Both of these pictures, by the way, were taken with my new camera. The one on the left was taken in .jpeg mode, letting camera do all the processing, while the one on the right was shot in RAW and I did post-processing myself with the CameraRAW plug-in in Photoshop Elements. I think I could really get into shooting RAW all of  the time. Getting the photos someplace where folks actually can see them is more time-consuming, because you have to open them in the program, manipulate them and then save them as a .jpeg or a PNG or something that browsers and/or OS's will recognize as an image file, but you do get a lot more control. With a RAW image, the RAW data from the CCD is saved as is. Any camera settings you had applied, like white balance or sharpness are saved in a header. When you open the RAW file it shows the image as shot, with those settings applied, but you can change all of that in the RAW converter before opening the photo in an editor. A .jpeg already has had the processing applied in camera and the image has been compressed, so there is less data to work with. Basically, from what I gather, when you work on a .jpeg you are working on only a shadow of the original photo. Working with raw you can get things basically how you want them in the full data, then convert it to a TIFF or PSD or .jpeg to do other stuff that doesn't require all that stuff, like cropping or adding text and such. Or at least I guess that's the benefit. I haven't really played around that much with it yet.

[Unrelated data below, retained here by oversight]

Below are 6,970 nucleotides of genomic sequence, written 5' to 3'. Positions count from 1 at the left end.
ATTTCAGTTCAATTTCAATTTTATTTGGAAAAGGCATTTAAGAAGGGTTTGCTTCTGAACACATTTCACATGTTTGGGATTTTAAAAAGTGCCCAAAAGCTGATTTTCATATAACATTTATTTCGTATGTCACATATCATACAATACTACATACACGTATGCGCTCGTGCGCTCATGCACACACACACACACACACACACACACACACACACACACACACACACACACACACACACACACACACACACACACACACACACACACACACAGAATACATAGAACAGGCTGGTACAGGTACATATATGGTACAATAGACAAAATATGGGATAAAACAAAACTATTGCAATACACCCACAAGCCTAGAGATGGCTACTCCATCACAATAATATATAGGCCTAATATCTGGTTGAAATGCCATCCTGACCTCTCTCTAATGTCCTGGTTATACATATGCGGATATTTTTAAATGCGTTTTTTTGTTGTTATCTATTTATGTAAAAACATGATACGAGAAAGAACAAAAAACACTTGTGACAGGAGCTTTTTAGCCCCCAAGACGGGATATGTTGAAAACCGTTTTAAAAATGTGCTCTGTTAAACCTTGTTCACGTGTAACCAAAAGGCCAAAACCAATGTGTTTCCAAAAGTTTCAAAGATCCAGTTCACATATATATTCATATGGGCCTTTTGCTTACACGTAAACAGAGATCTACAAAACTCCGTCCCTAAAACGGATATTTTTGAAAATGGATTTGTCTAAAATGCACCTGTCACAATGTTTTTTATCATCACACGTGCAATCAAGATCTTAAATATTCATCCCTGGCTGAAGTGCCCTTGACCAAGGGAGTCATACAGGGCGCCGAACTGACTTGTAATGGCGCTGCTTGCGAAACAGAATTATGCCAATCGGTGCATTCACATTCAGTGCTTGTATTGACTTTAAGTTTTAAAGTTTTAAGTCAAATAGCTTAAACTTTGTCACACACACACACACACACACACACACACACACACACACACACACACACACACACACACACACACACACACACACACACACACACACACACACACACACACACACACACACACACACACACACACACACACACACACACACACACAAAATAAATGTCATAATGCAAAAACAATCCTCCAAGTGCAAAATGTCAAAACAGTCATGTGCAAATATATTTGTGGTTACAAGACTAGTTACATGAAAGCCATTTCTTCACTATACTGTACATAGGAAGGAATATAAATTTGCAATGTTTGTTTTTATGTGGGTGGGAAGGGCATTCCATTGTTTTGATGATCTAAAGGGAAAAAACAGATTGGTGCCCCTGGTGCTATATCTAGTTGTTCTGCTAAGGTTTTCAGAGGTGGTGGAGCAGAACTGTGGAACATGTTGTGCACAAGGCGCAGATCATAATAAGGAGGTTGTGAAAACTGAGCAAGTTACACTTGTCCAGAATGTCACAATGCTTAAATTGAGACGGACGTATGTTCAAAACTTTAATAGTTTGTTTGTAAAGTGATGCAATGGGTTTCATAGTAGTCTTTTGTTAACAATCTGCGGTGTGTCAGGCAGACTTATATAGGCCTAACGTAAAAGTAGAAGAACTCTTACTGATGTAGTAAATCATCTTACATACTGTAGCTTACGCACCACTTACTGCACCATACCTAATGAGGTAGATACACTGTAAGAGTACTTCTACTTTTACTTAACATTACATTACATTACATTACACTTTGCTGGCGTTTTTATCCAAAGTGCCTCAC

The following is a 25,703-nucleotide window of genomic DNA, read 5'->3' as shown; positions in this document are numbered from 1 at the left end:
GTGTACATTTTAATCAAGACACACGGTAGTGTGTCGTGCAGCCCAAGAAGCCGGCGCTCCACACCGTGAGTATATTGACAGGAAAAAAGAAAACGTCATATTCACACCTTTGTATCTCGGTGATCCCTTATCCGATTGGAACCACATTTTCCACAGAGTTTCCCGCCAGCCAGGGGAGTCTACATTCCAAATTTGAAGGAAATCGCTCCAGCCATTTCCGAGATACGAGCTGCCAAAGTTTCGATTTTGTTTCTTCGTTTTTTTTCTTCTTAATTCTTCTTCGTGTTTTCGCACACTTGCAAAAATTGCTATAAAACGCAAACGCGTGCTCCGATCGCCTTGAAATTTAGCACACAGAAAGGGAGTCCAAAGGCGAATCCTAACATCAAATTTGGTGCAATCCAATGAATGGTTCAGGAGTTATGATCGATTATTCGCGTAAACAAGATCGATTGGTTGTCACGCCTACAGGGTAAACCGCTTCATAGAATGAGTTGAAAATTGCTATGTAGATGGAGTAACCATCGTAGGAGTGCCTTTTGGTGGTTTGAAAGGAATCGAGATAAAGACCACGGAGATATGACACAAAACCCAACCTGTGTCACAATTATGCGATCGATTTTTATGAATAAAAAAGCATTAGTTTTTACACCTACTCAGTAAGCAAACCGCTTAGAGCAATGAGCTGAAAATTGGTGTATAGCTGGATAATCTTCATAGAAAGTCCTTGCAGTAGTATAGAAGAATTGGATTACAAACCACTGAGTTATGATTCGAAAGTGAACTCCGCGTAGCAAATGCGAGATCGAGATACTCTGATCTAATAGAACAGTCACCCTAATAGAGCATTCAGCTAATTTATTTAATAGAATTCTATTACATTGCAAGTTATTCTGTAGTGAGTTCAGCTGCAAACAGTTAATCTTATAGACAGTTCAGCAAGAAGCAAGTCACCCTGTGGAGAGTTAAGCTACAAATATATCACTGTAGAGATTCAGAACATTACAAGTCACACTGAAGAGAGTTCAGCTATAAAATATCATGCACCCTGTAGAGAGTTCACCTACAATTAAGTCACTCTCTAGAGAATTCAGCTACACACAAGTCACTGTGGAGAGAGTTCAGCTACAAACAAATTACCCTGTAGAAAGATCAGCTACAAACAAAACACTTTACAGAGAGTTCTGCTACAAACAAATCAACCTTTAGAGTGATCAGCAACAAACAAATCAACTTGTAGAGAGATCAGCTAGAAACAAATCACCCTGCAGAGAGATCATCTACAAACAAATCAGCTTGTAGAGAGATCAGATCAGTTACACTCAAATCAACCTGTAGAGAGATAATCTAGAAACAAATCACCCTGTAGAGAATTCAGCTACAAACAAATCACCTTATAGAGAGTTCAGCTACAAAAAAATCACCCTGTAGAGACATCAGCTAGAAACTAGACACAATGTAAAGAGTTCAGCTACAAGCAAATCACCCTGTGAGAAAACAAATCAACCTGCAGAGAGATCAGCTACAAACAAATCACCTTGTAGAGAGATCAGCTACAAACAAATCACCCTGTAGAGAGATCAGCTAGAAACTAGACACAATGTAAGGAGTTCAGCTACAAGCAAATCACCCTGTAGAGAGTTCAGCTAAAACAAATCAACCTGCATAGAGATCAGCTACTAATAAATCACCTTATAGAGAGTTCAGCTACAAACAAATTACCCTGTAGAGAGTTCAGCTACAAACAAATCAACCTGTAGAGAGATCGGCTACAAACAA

In other news, recent experience has reminds me how much I love adventure-type computer games. I think I'd like to play Paradise, which is by the guy who came up with the Syberia games. Apparently he has another one coming out (or perhaps recently released, actually, though I can't find it from a US vendor), called The Sinking Island. I have leads from [ profile] jazzfish on some text-only adventures that I need to check out. Also, I want to try to get my hands on some old games I wanted to play when I was younger but never bought for whatever reason. Back in the day I really love Sierra On-line's games. They made what are IMHO some of the best titles ever. I never played the 2 Laura Bow mystery games, and I really want to. I see on Amazon Marketplace I can get a new -- i.e. never sold for whatever reason and consigned to the bargain bin -- copy of The Dagger of Amon Ra for around $6. Unfortunately, the first game The Colonel's Bequest looks harder to come by. The two used copies from sellers on Amazon are almost $60. I could get a used copy on eBay for cheaper, but I'm uneasy about buying something on 3.5 inch floppies from some random stranger. God knows what could be on those things besides the game. So this is a general call for assistance to those on the f-list. If you have an old copy of this game you would be willing to part with, or know someone who does, I would be willing to pay a fair price for it. Fair being defined as no more than a 200s-era game who's demand has waned somewhat (or around $30). No way I'm paying 60 bucks. I want to play the fucking thing, not vacuum seal it in a display case and have an exhibit.